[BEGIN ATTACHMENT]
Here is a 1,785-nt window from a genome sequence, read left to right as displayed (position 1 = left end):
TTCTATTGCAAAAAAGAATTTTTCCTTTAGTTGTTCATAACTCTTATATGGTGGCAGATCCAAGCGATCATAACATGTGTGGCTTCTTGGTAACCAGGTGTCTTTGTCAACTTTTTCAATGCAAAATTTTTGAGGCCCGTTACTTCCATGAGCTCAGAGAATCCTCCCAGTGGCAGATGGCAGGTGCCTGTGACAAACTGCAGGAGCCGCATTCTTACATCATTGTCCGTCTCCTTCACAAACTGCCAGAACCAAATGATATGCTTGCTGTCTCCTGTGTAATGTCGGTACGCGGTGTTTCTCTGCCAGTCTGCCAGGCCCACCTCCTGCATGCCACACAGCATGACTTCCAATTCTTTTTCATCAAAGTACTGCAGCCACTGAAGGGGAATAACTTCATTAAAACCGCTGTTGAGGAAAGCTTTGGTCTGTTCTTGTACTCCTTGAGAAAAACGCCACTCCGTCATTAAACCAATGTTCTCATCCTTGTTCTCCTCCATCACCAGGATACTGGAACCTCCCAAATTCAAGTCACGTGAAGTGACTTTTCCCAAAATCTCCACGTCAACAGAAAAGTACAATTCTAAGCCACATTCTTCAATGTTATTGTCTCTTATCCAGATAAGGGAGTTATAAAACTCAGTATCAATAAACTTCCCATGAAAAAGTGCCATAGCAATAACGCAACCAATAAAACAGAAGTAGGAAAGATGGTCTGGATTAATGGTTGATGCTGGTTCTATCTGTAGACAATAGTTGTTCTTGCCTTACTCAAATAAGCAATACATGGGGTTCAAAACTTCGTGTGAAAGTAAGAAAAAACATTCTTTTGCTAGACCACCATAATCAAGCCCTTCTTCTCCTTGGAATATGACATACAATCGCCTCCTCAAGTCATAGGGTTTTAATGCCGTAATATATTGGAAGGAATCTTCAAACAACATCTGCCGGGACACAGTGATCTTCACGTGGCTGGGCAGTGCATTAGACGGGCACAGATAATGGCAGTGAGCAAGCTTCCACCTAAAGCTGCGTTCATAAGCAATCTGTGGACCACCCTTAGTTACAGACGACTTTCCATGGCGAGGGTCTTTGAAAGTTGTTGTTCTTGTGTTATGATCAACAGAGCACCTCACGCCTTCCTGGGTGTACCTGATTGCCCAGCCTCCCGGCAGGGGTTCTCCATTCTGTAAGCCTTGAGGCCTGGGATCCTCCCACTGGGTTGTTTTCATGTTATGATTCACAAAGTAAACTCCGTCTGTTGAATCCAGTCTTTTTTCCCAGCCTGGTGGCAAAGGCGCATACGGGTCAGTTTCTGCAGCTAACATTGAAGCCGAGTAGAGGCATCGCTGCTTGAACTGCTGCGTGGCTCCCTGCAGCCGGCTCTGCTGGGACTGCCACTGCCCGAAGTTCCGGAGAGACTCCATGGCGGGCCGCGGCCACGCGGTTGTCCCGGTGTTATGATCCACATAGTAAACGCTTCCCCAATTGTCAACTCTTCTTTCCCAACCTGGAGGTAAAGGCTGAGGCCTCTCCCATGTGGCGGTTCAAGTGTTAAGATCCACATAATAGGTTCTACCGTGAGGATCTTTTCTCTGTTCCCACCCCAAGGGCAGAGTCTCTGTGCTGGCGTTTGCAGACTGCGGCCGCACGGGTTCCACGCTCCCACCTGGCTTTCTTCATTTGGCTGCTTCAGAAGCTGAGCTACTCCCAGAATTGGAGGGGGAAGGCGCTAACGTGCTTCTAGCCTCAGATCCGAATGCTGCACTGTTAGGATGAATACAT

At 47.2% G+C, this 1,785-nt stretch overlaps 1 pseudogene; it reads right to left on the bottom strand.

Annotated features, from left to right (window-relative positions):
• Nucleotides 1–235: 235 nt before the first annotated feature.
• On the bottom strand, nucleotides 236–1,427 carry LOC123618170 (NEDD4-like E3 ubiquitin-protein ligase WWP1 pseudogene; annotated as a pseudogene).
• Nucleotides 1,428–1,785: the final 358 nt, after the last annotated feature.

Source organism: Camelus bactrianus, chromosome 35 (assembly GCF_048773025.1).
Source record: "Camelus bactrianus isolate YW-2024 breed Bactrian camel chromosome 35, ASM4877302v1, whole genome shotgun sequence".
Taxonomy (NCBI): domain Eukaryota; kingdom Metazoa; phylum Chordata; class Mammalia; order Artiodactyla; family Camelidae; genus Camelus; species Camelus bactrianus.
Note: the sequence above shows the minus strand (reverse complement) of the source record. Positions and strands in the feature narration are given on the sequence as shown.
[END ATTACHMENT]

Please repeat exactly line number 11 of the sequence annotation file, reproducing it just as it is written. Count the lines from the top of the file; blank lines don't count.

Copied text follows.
Note: the sequence above shows the minus strand (reverse complement) of the source record. Positions and strands in the feature narration are given on the sequence as shown.